Embedding Dart in HTML

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Written by Sigmund Cherem, Vijay Menon, and Seth Ladd
October 2011 (updated December 2014)

Dart apps compile to JavaScript to run across modern desktop and mobile browsers. Dart apps can also run inside a Dart virtual machine (VM), which can be embedded into web browsers.

This article covers how to integrate Dart apps into web pages, when first compiled to JavaScript or when run in the Dart VM.

Quick start

  1. Compile your Dart app to JavaScript with dart2js. If your Dart file is app.dart then name your JavaScript version app.dart.js.
  2. Load your Dart app with a <script type="application/dart"> tag (only one per HTML page).
  3. Follow that tag with a <script> tag for the dart.js file.

Here is a minimal example, which works in all browsers (even if they don’t support the Dart VM):

<!DOCTYPE html>
    <title>Simple Dart App</title>
    <h1>Hello, Dart!</h1>
    <script type="application/dart" src="app.dart"></script>
    <script type="text/javascript" src="packages/browser/dart.js"></script>

Dart MIME type and the script tag

HTML script tags provide a type attribute to define the language of the script. For Dart, this attribute has the value application/dart.

Here is an example:

<script type="application/dart" src="app.dart"></script>

Dart doesn’t support inline scripts (scripts defined inside the HTML page). While an inline script technically works in Dartium (a build of Chromium with the Dart VM), the Dart-to-JavaScript compiler (dart2js) doesn’t work with inline scripts.

The Dart app must have a visible top-level function called main(). The browser invokes main() when the DOM content is loaded (but see caveat in the next section).

You should use only one <script type="application/dart"> inside the HTML page. The dart2js compiler produces JavaScript that assumes it is the only Dart app on the page.

Dart semantics in HTML

The precise semantics of Dart execution on an HTML page are evolving and likely to change by the time Dart is natively supported in a production browser.

Currently, your Dart app’s main() function is run after DOM content is loaded, but the exact timing is undefined (e.g., with respect to the load event or deferred JavaScript). In the future, we may invoke main() synchronously during HTML parsing instead of waiting for DOM content to load.

As such, we recommend the following:

  1. Restrict your application to a single Dart script per document.
  2. Place your Dart script at the end of your document’s body (followed only by the dart.js script if you choose to use that).
  3. Do not use async or defer attributes on your Dart script tag at this point.
  4. Do not rely upon ordering between your Dart script and any JavaScript scripts that may execute after it (e.g., that appear after it or are marked async or defer).
  5. Do not rely upon script injection of Dart code.

The dart.js script

Use the dart.js script, part of the browser package, to run your app in browsers that don’t have a Dart VM. The dart.js script allows you to use the same HTML page for both Dartium and other browsers.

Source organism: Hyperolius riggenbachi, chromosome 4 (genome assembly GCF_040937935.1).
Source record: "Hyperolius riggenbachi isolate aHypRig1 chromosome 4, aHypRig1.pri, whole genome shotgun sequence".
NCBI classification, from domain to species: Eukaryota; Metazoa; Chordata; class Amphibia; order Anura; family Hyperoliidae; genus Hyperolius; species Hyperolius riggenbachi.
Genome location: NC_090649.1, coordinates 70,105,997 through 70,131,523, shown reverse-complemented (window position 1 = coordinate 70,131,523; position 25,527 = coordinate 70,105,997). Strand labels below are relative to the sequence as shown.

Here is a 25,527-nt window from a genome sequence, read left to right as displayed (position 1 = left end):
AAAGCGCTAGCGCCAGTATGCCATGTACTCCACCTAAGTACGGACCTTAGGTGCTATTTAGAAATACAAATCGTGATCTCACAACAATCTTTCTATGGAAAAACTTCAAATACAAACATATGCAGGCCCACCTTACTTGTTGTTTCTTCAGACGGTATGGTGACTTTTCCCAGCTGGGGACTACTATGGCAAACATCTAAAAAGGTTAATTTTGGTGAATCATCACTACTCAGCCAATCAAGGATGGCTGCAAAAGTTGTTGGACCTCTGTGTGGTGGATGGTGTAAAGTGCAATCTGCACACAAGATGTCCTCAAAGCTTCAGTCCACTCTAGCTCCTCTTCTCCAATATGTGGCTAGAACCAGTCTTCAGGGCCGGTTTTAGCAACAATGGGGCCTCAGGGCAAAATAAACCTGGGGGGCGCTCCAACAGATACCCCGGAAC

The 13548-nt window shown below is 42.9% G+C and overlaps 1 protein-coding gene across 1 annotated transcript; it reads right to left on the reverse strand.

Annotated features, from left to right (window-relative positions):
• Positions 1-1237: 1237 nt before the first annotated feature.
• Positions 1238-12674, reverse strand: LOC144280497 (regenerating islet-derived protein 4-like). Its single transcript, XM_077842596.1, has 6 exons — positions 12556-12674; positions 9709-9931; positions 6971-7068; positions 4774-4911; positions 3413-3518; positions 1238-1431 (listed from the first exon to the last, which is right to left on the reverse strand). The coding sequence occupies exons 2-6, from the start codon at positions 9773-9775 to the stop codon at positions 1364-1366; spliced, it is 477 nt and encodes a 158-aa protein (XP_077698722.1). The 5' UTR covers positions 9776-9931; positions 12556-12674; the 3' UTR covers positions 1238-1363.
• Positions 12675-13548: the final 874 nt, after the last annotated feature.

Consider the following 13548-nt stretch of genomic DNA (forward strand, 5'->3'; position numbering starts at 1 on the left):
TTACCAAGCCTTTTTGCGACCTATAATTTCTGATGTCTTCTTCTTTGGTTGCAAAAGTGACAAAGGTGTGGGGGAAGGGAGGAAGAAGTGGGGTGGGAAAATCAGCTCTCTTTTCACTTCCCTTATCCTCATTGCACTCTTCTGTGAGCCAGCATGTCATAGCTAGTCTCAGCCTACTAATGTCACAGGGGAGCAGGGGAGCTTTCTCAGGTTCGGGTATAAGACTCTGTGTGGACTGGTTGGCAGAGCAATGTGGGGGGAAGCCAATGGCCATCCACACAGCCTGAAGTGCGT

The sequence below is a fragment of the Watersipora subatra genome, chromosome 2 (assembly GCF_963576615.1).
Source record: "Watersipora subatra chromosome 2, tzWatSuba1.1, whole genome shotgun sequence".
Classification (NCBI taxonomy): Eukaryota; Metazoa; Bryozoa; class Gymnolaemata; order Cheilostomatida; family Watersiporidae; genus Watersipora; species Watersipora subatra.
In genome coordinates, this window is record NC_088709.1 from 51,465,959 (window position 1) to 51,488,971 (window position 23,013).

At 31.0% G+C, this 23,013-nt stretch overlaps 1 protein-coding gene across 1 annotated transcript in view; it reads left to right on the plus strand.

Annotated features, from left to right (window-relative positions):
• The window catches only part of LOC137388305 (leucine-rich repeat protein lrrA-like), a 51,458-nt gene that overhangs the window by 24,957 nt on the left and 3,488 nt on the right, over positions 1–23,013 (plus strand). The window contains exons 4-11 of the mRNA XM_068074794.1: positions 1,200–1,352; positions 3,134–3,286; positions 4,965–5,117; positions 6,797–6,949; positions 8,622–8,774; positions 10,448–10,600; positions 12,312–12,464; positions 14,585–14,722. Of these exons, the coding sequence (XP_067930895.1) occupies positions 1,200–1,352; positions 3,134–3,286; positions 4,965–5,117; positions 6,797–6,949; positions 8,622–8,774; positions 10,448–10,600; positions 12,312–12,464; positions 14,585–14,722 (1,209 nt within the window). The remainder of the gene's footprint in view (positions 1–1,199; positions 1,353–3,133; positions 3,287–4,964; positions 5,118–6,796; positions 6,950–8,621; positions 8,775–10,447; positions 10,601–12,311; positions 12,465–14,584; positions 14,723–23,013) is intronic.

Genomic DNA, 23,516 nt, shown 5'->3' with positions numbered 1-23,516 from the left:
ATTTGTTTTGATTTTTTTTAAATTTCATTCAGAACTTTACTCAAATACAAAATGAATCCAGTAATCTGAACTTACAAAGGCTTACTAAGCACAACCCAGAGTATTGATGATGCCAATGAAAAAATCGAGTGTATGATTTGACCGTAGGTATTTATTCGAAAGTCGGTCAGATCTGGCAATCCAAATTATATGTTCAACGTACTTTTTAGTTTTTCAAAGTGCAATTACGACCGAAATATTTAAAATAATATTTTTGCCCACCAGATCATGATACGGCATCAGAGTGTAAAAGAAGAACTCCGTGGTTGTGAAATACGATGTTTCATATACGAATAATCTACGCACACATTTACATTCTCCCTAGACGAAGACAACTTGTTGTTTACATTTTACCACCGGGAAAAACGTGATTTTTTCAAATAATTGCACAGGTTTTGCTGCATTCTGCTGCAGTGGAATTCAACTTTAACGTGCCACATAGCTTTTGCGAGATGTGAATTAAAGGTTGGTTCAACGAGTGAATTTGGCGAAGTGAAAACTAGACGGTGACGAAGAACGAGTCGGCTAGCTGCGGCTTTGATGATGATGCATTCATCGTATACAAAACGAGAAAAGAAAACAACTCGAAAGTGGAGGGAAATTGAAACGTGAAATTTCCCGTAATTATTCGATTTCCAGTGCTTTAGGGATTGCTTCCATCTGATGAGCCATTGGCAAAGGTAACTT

If no Dart VM is detected in the browser, the dart.js script swaps out the application/dart script for a text/javascript script that points to the JavaScript version of the Dart app.

The dart.js script tag must come after the Dart script tag.

For example:

<script type="application/dart" src="awesome_app.dart"></script>
<script type="text/javascript" src="packages/browser/dart.js"></script>

To get a copy of the dart.js file, you can use the pub package manager. Here’s how:

  1. Add the following to your app’s pubspec.yaml, replacing the version range with the appropriate version:

      browser: ">=0.10.0 <0.11.0"
  2. Run pub get.

  3. Use a relative script tag to point to the installed version:

    <script src="packages/browser/dart.js"></script>

Fundamental differences from JavaScript

Embedding Dart code is different from embedding JavaScript in a few ways.

A single script tag

Each HTML document can have at most one Dart script tag, or only one script tag that references a Dart app that is compiled to JavaScript. This fundamentally differs from the way that JavaScript is embedded in HTML—in JavaScript, you can have multiple script tags per document.

In JavaScript, additional script tags are used to import third party libraries (e.g., jQuery). In Dart, this is not necessary: import is part of the language.

Web components and HTML imports are an important caveat to the one script per document rule. For example, the Polymer Dart framework uses HTML imports to allow developers to include HTML components into a Dart app. Dart scripts in imported HTML documents are injected into the main app. See the Polymer Dart documentation for more details.

Execution timing

Unlike in JavaScript, top-level Dart constructs (such as interfaces, classes, and functions) are declarative. Each Dart app (defined via a script tag) provides an explicit main() entry point that is invoked by the browser when it is ready to run.

Currently, the Dart app’s main() function is invoked after the page’s DOM is loaded.

No inline event listeners

We disallow inline event listeners of the form:

<div onclick="foo()">Click this text.</div>

With JavaScript, programmers can embed inline event listener code directly onto HTML nodes. However, this is typically discouraged in modern JavaScript applications. HTML pages generally render more quickly if listeners are added programmatically afterwards. Modern security guidelines also discourage inline code. As such, we propose to not allow inline Dart listeners.

No script injection of Dart code

We do not currently support or recommend dynamically injecting a <script> tag that loads Dart code. Recent browser security trends, like Content Security Policy, actively prevent this practice.